While BB0323 is required for normal OM organization, cell fission, and infectivity (Stewart et al., 2004; Zhang et al., 2009), precisely how this protein contributes to spirochaete biology remains unknown. Here we present strong evidence that BbHtrA (BB0104), a periplasmic serine protease, is potentially involved in the proteolytic processing of BB0323 into distinct polypeptides including a longer N-terminal fragment, as well as a shorter, poorly immunogenic C-terminal polypeptide. The latter polypeptide harbours a LysM domain (Buist et al., 2008), which binds borrelial peptidoglycan and is potentially essential for mammalian infection but plays a redundant role in supporting cell fission. On the other hand, the N-terminal polypeptide, which can independently support normal borrelial morphology and cell fission, interacts with the C-terminal polypeptide, although the biological significance of BB0323 heteromer formation remains unknown. As BB0323 is one of the few known OM proteins essential for B. burgdorferi transmission and persistence throughout the tick-rodent infection cycle (Zhang et al., 2009), further understanding BB0323 processing and biological function may help to determine possible therapeutic methods to combat Lyme disease.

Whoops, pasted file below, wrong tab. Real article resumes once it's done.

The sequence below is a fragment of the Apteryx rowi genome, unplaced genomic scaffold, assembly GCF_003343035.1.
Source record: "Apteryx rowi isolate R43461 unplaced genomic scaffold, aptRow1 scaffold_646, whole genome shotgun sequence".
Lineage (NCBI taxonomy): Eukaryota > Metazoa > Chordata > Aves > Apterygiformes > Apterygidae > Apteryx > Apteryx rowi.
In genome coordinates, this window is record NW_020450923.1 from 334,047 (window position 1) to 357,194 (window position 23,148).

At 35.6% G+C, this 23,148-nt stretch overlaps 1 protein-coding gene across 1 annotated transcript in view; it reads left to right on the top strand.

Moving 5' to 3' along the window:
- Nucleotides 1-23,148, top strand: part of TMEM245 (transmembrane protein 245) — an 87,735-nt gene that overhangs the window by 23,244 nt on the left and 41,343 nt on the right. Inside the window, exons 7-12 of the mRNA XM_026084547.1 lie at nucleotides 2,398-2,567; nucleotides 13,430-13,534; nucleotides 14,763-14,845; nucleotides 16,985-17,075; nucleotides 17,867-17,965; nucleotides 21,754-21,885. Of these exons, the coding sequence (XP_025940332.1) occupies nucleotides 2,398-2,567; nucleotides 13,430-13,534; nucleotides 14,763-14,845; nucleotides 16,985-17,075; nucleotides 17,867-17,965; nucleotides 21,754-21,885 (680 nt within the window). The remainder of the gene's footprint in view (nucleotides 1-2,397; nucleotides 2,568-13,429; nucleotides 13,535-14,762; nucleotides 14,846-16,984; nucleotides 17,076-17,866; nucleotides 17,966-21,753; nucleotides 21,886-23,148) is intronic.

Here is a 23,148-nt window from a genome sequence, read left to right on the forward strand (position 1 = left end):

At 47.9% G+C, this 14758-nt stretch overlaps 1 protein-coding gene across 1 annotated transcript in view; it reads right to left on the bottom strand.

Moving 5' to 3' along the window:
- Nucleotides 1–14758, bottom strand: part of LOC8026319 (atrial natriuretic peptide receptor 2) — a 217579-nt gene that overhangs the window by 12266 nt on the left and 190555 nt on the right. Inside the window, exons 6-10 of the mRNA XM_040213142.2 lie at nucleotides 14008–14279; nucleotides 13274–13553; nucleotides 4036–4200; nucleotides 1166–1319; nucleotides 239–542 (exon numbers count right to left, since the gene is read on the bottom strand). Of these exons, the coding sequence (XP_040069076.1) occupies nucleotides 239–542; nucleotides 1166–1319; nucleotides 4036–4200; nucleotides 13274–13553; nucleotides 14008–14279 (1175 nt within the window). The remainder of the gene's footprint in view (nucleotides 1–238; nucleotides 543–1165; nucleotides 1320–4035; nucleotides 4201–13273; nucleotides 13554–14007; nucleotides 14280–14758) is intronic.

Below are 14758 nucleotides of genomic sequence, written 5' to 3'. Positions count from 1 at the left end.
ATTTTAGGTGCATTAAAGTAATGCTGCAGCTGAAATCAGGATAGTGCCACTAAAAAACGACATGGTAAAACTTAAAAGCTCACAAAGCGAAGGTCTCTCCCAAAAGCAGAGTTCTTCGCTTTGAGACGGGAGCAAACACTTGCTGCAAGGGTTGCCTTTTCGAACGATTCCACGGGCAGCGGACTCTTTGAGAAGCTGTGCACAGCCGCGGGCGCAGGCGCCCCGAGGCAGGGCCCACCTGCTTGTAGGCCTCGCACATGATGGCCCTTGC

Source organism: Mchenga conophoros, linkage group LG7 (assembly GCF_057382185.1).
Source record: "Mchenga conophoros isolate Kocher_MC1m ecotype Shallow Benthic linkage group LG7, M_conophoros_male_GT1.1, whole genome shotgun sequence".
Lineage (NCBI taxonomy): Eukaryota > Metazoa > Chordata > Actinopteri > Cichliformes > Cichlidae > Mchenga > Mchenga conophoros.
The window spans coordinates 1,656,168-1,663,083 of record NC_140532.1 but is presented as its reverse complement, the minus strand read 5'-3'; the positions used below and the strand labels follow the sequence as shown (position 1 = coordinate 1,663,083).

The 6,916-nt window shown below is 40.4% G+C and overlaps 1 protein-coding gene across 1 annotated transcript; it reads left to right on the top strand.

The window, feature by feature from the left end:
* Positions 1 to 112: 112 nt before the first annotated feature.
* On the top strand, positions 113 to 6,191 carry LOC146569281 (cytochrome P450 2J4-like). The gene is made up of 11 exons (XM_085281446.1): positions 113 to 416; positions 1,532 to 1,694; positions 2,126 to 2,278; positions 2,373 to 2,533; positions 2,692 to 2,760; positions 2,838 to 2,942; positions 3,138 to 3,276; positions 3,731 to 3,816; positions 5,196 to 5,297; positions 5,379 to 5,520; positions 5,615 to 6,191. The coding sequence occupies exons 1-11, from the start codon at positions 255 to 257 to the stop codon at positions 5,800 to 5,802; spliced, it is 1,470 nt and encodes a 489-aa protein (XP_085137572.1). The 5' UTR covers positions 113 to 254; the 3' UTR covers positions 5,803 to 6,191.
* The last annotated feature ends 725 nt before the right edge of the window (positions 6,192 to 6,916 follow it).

Although the precise sequence of BB0323 maturation events in borrelial cells remains unknown, several lines of evidence suggest that BbHtrA, an orthologue of the bacterial periplasmic serine protease and heat shock protein termed HtrA (also known as DegP, or protease Do) (Meltzer et al., 2009; Clausen et al., 2011; Merdanovic et al., 2011), is responsible for the primary cleavage of BB0323. First, even though CtpA, a C-terminal protease, has been shown to be involved in BB0323 processing (Ostberg et al., 2004), the occurrence of low molecular weight BB0323 in the ctpA mutant (30 kDa compared with the predicted or recombinant version in E. coli of 42 kDa) suggests that BB0323 likely undergoes additional unidentified proteolytic event(s) prior to the processing by CtpA. Second, based on our studies using recombinant protein, we speculate that an autocatalytic event for BB0323 proteolysis seems unlikely, although there is a possibility that the recombinant protein lacks the activity of the native protein. Finally, we show that BbHtrA interacts with BB0323 and specifically cleaves the protein into a larger N-terminal and a shorter C-terminal polypeptide. Although HtrA is shown to have serine protease activity that degrades unfolded or misfolded proteins at higher temperatures (Clausen et al., 2011), BbHtrA cleaved BB0323 specifically to a 30 kDa N-terminal and an ∼ 15 kDa C-terminal polypeptide. Notably, the size of BB0323 in the ctpA mutant is also 30 kDa, which corresponds to the N-terminal polypeptide. Despite our concerted attempts, we were unable to isolate a BbHtrA deletion mutant, which suggests a housekeeping function of the protein. Based on our current data, we speculate that BbHtrA produces a 30 kDa BB0323 N-terminal polypeptide, which is then further processed by CtpA (Ostberg et al., 2004) to eventually produce a 27 kDa mature polypeptide. Such multi-step post-translational maturation of BB0323, particularly involving a potential chaperone-protease like BbHtrA, is intriguing and possibly relevant to the tight quality control of important proteins like BB0323, which could have pleiotropic roles in pathogen biology and infection. HtrA is a highly conserved protein with a serine protease domain and one or two carboxy-terminal peptide binding domains and uses its antagonizing functions as both a protease and chaperone to control protein quality in an ATP-independent manner (Clausen et al., 2011). Originally identified as a thermal stress-induced protein, HtrA is implicated in many cellular processes, including cell fission and bacterial virulence and can trigger or modulate various signalling pathways by cleaving or sequestering regulatory proteins (Clausen et al., 2011). The function of the E. coli homologue of HtrA is essential even under optimal laboratory conditions (Clausen et al., 2002). Therefore, owing to its versatile roles as a protease and yet-to-be characterized chaperone, BbHtrA is an ideal candidate for the maturation and/or regulation of proteins such as BB0323 that are important for OM integrity and borrelial cell fission.